This past week has been good for Tokyo pop culture. With the TV fall schedule being well under way, there’s finally something interesting happening in one of the biggest, most vibrant cities on the planet, namely:

Kimiko Potter and the Philosopher’s Stoneware

It would have been so easy for NHK’s new show Scarlet to be a run-of-the-mill period piece. The story, which premiered on September 30, starts off in 1947 when 9-year-old Kimiko Kawahara and her family move from Osaka to Shigaraki in Shiga Prefecture to escape debt collectors after Kimiko’s father lost his business. It’s a nice enough mix of nostalgia and some admittedly potent human drama but nothing we haven’t seen before. But then the show does something different. It takes us through Kimiko’s life as she grows up and becomes the most positive and upbeat person in the world.

The show is seemingly about Shigaraki stoneware pottery, with the title of the show even referencing the red color of a pottery kiln fire. Indeed, on the show, Kimiko does enter the world of Shigaraki ware but it is her passion and cheery personality that keep you watching. The show throws A LOT at this character, from her family’s financial troubles to her trying to make it in a very male-dominated field.

But whatever the obstacle, Kimiko, played masterfully by Erika Toda, meets it head-on with a huge, contagious smile. It’s only thanks to her that we care about what happens to the Kawahara family and want to learn more about Shigaraki pottery etc. A recommended watch if there ever was one.

Cheaters Never Prosper

While Scarlet felt genuine at every step, the new Nippon TV show Cheat feels like it’s just trying out stuff and seeing what sticks.

Its story centers around scammers and conmen who target other scammers and conmen, very much in line with other “anti-scammer” Japanese shows that came out recently like Sagideka. Only this one throws an extra twist at you: Saki (Tsubasa Honda), a member of the Cheat team, is also part of a hilariously bad, failed idol group. Why? Nobody knows.

Both plotlines would make fine shows on their own but mixing them together seems like an executive decision to cover as many bases as possible in order to get more people to watch the show. As a result, though, the final product feels ingenuine and manufactured, cheating us out of a potentially awesome failed idol comedy that we’ll never get now.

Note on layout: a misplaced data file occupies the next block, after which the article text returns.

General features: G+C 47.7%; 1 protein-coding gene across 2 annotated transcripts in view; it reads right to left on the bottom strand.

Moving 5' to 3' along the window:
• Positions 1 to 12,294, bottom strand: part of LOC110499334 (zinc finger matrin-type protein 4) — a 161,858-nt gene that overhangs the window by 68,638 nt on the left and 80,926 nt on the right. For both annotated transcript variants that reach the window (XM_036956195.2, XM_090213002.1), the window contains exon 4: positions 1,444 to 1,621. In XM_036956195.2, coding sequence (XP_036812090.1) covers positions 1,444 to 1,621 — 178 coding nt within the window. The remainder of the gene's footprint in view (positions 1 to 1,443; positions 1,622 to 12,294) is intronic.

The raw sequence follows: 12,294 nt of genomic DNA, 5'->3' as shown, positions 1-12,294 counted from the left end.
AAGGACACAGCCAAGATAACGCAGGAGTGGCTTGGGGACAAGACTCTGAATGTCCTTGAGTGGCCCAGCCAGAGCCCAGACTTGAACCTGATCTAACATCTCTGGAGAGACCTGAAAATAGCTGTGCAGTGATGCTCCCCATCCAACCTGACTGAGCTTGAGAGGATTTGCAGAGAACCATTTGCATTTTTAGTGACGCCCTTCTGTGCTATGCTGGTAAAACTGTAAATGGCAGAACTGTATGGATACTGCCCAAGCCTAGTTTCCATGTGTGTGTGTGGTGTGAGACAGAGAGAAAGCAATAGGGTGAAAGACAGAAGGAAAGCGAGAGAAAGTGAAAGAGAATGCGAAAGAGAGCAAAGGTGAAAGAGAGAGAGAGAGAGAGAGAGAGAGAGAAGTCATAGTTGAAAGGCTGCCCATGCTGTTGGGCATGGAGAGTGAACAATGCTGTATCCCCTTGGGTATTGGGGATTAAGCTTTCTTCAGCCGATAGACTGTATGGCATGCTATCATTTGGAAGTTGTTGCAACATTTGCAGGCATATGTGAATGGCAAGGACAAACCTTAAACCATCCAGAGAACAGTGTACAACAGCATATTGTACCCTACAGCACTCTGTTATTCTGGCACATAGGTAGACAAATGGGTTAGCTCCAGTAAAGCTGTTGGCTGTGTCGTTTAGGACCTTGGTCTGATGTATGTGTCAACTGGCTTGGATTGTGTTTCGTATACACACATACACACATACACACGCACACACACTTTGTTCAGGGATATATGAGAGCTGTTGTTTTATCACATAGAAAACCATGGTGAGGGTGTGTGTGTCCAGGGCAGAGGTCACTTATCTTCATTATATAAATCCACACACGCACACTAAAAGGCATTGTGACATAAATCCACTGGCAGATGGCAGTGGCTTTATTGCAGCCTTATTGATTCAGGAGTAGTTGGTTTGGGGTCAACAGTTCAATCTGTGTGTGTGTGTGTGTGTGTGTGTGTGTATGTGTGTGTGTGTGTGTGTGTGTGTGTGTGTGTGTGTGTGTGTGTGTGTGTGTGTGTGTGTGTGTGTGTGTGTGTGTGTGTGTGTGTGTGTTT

A Good Week for Anime Fans

Part of why Cheat doesn’t work is because it didn’t go far enough with its genre-mixing, unlike the new Kemono Michi: Rise Up anime (start date October 2), a story of a masked pro-wrestler being transported to a fantasy world. There, he’s tasked by the princess of the land with elbow-dropping monsters right in the solar plexus but here’s the rub. The wrestler, Genzo Shibata, is a huge animal lover and becomes so pissed off about being told to kill “innocent” creatures that he German suplexes the princess and goes off to befriend all sorts of fantasy creatures. Now that is an example of a show going all out with its weirdness, and one that I’ll continue to come back to.

Still staying within the realm of fantasy, October 2 was also when the Ascendance of a Bookworm anime premiered. Based on a popular light novel (which sold over 1 million copies), the anime takes place in a world where books are a rare luxury reserved only for elites. Myne, a recently reincarnated aspiring librarian from our world, tries to change that by leading a sort of cultural revolution of introducing books to the masses (which she makes herself from scratch). Similarly to Scarlet, the main draw of this story is the main character and her passionate, contagious zeal for something that she truly believes in.

In this regard, she shares some similarities with the main character of the Ahiru no Sora anime, which tells the story of a zealous basketball player trying to turn his school’s neglected basketball club around. Too bad that it premiered on October 2, though, because no amount of passion from the main character will make Tokyoites interested in any sport other than rugby at this point. Let’s hope that the show hangs on long enough to find its audience after the World Cup has ended.